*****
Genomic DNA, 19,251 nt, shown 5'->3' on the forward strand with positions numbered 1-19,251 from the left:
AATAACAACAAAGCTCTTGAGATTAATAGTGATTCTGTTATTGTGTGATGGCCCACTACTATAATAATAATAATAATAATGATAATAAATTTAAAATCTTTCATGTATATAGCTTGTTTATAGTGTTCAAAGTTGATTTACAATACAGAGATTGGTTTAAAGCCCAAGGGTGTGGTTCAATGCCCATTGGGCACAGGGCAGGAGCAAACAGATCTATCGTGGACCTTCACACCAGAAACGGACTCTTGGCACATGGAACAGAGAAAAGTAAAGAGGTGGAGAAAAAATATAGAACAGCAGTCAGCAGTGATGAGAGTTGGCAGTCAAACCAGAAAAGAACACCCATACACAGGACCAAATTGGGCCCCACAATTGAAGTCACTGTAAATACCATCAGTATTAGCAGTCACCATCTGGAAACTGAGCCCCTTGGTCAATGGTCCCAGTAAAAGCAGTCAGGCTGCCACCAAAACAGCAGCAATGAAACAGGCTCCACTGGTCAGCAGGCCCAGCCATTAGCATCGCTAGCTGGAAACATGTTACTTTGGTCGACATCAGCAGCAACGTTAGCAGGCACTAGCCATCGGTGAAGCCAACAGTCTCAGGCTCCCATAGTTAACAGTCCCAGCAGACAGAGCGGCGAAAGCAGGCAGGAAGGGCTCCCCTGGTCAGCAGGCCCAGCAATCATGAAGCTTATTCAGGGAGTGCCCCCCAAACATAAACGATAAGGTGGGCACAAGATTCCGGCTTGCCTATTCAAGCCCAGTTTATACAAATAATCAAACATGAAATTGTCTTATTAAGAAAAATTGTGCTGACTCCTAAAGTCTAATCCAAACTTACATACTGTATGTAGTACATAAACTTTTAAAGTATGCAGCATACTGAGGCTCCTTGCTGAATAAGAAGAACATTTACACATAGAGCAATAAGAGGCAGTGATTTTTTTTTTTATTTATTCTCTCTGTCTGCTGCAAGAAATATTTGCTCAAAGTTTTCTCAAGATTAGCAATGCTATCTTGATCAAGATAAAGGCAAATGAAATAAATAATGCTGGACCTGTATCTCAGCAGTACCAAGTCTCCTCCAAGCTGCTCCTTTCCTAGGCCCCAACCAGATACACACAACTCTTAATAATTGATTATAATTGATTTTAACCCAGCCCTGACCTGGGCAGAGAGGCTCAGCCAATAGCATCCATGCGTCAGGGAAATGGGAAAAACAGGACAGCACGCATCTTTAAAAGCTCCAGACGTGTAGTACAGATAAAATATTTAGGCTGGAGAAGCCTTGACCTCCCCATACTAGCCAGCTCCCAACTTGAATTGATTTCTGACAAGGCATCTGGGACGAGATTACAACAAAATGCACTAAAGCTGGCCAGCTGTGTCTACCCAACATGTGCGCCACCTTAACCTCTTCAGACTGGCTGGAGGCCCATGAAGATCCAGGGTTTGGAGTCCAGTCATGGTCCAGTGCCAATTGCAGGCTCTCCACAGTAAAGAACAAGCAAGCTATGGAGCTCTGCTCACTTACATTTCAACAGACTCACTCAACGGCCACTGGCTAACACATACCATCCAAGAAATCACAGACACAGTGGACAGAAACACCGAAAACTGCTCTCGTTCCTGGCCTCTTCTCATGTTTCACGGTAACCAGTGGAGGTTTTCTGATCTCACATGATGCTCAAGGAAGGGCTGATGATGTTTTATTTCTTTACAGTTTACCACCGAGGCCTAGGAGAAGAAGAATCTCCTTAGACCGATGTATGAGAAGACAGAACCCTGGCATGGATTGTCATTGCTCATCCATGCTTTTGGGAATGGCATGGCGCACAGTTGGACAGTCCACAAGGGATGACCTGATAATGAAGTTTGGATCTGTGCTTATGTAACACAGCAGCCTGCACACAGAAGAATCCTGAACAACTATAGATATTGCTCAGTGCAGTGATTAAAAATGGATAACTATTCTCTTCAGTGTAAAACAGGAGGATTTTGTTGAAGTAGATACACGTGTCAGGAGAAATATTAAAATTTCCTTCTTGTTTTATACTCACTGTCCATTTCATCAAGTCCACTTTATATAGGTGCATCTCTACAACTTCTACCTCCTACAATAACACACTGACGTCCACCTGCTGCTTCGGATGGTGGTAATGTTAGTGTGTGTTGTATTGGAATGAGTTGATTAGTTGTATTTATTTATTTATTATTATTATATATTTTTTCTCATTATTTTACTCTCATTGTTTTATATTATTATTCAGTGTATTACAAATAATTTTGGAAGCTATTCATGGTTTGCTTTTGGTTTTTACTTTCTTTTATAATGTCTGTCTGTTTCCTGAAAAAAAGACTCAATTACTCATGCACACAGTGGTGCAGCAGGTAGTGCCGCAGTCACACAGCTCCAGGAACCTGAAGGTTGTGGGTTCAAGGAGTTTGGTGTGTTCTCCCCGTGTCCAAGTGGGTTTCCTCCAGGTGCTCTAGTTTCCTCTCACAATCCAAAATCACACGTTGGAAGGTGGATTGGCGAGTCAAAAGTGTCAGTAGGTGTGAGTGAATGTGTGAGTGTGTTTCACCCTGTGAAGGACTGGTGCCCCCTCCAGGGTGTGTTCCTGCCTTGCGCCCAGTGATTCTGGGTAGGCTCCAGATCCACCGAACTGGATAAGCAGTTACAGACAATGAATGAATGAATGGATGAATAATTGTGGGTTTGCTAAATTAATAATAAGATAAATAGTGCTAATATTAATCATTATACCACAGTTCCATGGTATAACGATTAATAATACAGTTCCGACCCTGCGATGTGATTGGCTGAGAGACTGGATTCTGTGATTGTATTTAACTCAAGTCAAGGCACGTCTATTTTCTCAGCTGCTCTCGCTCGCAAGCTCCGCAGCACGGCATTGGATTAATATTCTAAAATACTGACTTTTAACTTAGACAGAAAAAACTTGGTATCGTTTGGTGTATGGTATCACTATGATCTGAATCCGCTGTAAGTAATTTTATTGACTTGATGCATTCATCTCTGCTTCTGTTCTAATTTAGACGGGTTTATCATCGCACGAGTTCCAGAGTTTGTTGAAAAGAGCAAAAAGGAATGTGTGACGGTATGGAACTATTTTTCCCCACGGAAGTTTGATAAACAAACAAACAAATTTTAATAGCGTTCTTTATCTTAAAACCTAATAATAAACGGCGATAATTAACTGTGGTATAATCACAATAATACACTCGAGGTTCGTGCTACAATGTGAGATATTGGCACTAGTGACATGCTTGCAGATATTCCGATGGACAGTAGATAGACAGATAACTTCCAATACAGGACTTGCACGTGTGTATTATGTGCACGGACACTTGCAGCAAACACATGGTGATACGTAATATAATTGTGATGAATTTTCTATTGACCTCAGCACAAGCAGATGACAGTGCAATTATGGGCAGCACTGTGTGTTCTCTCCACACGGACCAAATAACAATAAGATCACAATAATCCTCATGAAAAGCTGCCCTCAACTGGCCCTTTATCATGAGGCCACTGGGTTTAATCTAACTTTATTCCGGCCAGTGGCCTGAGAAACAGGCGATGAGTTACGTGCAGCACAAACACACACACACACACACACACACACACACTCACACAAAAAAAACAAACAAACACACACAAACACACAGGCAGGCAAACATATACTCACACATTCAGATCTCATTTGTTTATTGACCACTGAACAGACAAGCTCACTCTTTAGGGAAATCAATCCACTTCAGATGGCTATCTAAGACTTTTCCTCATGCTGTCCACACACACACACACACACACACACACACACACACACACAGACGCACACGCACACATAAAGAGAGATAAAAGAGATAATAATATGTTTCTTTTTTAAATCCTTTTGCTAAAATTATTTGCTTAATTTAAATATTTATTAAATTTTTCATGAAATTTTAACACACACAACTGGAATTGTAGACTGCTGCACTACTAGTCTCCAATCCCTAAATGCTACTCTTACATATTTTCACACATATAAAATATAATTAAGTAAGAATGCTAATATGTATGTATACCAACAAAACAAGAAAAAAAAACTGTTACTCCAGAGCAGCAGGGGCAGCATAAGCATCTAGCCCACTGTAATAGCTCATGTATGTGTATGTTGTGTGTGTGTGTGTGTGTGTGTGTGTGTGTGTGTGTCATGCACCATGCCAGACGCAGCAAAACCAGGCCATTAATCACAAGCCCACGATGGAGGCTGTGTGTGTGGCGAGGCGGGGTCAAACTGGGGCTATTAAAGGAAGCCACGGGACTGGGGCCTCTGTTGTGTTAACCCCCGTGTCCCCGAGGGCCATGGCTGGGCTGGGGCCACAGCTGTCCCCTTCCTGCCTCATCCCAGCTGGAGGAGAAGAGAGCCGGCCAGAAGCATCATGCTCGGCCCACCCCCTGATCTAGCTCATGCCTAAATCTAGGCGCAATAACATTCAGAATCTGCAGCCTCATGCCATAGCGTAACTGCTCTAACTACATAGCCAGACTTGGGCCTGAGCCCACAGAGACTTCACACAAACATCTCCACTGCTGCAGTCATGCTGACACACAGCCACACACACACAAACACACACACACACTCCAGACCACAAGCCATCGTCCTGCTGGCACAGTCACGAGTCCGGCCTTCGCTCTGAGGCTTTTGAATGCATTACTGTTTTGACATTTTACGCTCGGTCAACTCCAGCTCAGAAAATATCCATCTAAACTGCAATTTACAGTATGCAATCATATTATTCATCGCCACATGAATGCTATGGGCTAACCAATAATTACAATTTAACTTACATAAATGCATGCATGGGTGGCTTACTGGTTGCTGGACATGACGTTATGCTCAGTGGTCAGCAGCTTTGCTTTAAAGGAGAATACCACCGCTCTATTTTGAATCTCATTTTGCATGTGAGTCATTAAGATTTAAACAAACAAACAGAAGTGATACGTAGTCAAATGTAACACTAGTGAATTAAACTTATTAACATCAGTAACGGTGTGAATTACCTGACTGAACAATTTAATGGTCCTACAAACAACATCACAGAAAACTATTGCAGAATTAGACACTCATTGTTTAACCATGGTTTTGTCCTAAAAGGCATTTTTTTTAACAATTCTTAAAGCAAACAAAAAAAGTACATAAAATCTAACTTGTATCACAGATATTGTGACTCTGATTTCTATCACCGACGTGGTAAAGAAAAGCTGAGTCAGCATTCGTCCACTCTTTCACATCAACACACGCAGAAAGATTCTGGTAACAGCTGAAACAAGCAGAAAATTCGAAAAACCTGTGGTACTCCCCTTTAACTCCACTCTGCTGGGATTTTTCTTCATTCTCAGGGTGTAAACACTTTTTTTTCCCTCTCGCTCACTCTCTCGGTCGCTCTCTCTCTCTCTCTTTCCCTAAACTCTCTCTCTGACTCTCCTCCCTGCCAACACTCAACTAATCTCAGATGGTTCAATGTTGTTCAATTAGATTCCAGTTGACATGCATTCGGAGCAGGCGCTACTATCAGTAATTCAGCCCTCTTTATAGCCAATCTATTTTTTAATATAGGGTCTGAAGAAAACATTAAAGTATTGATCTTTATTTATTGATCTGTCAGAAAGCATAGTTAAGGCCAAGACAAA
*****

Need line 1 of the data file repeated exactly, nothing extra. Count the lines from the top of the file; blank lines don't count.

Genomic DNA, 19,251 nt, shown 5'->3' on the forward strand with positions numbered 1-19,251 from the left: